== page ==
Diocese reaches agreement on handling of clergy abuse reports
PITTSFIELD — A new agreement spells out how the Catholic diocese of Springfield must respond to allegations of sexual abuse or misconduct, while clarifying that its investigations not conflict with work by prosecutors.
The pact details steps to guarantee that abuse reports received by the church are immediately shared with civil legal authorities. All three district attorneys in Western Massachusetts signed on to the pact, which is now in effect and runs until June 30, 2024. The Springfield Diocese oversees Catholic parishes in Berkshire County.
The agreement was reached a year after it came to light that reports of assaults supposedly provided by the diocese to law enforcement could not be located in the district attorneys' files.
Berkshire District Attorney Andrea Harrington said the pact ensures that allegations of clergy abuse reach prosecutors. She called the commitment from the church "overdue."
"Given the history of sexual abuse and cover-ups, law enforcement investigations must not be impeded," she said in a statement.
The Most Rev. Mitchell T. Rozanski said the agreement demonstrates the church's willingness to coordinate with local law enforcement. In a statement, the diocese acknowledged that the heart of the document — three, single-spaced pages — concerns "inconsistencies in how past abuse allegations were reported by the diocese."
Jeffrey J. Trant, who leads the church's Office of Safe Environment and Victim Assistance, called the memorandum a significant step forward in protecting people from sexual misconduct by any employee of the church. He said the pact lays out a clear process that allows prosecutors to do their work.
Though Catholic policy requires the institution to investigate allegations of abuse, the agreement calls for the church to wait for up to 90 days, or longer, to avoid interfering with probes underway by prosecutors.
That condition, Trant said, allows allegations to "first be investigated and assessed in accordance with law." Law enforcement officials can request additional time beyond that three-month period.
The diocese's own intake form for abuse complaints has been changed to include a statement that says every caller "can and should report their situation directly to law enforcement."
The diocese also agreed not to use confidentiality agreements in connection with any victim of sexual abuse. Up until now, use of such agreements has not been diocesan policy, the agreement notes.
Along with Rozanski and Harrington, the agreement was signed by Northwestern District Attorney David E. Sullivan and Hampden County District Attorney Anthony D. Gulluni.
"The district attorneys held fast that we wanted openness and accountability and wouldn't settle for less," said Sullivan, the chief law enforcement officer for Hampshire and Franklin counties. "If there's a report, it comes to us."
Like Harrington, Sullivan termed the new rules overdue — in his view, "decades overdue."
"It should have never come to this, but it did. Hopefully, this is going to be a new day for the diocese and they can regain the trust of the people involved," he said. "I really appreciate Bishop Rozanski coming to this memorandum in good faith."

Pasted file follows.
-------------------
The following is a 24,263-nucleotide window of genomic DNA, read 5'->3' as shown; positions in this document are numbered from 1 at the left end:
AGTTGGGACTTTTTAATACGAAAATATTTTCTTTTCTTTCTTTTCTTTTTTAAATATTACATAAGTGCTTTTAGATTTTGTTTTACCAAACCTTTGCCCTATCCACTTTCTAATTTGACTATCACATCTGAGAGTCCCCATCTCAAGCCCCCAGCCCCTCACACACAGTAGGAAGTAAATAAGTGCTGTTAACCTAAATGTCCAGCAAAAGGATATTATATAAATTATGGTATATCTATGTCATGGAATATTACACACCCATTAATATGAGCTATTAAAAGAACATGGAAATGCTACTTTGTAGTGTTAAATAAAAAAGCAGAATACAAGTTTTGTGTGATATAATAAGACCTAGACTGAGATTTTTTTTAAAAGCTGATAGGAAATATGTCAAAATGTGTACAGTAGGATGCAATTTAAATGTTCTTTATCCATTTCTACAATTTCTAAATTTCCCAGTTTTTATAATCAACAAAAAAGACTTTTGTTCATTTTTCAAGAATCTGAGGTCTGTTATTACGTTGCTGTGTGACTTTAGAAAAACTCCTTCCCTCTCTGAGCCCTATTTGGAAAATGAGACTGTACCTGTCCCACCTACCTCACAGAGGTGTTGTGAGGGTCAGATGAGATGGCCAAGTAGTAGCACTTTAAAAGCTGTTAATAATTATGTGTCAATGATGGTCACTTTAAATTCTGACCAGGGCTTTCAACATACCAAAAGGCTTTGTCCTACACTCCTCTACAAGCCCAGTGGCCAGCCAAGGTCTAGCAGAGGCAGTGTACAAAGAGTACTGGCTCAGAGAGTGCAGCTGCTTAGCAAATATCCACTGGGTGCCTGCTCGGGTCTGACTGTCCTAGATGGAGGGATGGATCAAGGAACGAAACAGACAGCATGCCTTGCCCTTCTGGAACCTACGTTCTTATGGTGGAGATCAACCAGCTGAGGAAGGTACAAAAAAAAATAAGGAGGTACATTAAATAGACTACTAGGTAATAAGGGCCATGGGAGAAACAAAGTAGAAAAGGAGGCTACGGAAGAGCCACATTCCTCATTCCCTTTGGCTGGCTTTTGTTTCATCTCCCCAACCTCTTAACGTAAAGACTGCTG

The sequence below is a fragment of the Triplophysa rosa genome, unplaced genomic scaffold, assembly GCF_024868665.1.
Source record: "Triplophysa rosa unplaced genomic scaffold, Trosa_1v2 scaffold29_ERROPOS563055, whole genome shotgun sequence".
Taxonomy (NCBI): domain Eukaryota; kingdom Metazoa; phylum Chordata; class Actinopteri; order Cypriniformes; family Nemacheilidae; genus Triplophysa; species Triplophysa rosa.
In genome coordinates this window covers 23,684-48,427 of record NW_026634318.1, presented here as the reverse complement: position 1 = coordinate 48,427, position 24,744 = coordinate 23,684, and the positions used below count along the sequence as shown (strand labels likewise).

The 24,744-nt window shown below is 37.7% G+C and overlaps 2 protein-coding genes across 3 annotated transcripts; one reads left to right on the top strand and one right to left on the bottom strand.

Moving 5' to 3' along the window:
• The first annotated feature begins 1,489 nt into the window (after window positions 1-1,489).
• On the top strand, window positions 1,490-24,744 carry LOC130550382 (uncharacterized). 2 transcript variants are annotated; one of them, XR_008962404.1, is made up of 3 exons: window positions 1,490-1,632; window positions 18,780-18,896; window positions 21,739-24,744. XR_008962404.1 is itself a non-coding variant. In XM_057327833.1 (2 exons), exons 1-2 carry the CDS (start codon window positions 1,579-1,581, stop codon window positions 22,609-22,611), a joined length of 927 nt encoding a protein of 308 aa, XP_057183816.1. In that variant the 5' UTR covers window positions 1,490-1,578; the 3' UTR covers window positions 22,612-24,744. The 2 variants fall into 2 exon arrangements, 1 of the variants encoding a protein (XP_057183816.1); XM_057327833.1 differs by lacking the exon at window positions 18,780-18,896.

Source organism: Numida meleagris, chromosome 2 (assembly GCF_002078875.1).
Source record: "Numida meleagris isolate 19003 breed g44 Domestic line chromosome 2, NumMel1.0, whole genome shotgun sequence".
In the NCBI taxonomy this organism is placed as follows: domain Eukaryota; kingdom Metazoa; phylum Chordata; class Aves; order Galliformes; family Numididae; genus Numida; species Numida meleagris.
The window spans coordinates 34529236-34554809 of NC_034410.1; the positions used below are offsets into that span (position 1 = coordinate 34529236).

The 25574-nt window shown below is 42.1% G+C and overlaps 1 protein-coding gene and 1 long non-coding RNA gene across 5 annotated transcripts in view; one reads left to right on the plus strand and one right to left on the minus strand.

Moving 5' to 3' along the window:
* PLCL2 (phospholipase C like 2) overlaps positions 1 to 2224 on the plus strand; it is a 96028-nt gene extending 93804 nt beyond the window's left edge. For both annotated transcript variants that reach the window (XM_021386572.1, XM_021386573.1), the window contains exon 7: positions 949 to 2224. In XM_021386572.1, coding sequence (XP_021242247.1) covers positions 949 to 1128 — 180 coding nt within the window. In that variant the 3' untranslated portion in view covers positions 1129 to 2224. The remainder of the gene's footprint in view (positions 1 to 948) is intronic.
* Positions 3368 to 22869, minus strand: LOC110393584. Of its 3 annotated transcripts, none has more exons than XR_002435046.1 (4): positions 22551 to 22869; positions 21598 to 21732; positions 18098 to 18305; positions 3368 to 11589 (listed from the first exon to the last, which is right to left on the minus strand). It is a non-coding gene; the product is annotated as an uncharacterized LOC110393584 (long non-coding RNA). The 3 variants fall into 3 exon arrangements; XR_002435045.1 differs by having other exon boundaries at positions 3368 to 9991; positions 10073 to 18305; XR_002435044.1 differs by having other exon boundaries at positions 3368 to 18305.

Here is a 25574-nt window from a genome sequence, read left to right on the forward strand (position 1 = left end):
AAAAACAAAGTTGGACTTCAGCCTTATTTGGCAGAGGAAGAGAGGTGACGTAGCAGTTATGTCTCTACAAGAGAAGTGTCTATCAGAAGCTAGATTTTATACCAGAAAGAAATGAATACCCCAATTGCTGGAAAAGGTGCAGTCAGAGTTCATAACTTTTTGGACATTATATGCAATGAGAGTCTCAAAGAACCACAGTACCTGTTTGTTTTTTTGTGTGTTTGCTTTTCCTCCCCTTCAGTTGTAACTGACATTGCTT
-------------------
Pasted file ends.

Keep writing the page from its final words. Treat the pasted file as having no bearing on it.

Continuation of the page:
In an interview with The Eagle in March 2019, Sullivan cited a moral obligation to aid survivors of clergy abuse, amid questions about whether the diocese adequately relayed abuse complaints to prosecutors.
"It's really about the Diocese of Springfield being transparent, disclosing all the allegations of adult and child sexual abuse and then being accountable," Sullivan said. "It may not be a criminal prosecution, because the statute of limitations may have run on many people."
"But there's other forms of justice, for people to be acknowledged for the harm that was done to them. That restorative justice that goes on can be outside of the courts," Sullivan said.
Harrington was a month into her job in February 2019 when she attended a "listening and dialogue" session hosted by the church at St. Joseph's Church in Pittsfield. That night, several Catholics told of abuse suffered at the hands of clergy.
"I was disappointed by the presentation from the bishop and their legal counsel," Harrington said in an interview last year. "I saw a lack of a willingness to be proactive." She could not be reached Wednesday for additional comment.
A spokesman for the diocese said that reaching the understanding followed "extensive discussions."
The first section lists eight categories of information the diocese must share after it becomes aware of any report of sexual abuse, actual or attempted, or sexual misconduct.
Along with the names and addresses of potential victims of such crimes, the diocese must provide information on who reported incidents of abuse, potential witnesses, dates, and the names and addresses of perpetrators.
Those reports must come with a summary of the alleged abuse "unless such summary or any other documents are protected as a result of the priest penitent and/or spiritual counseling privilege, the attorney client privilege, or information pertaining to psychological counseling ."
Larry Parnass can be reached at firstname.lastname@example.org, at @larryparnass on Twitter and 413-588-8341.
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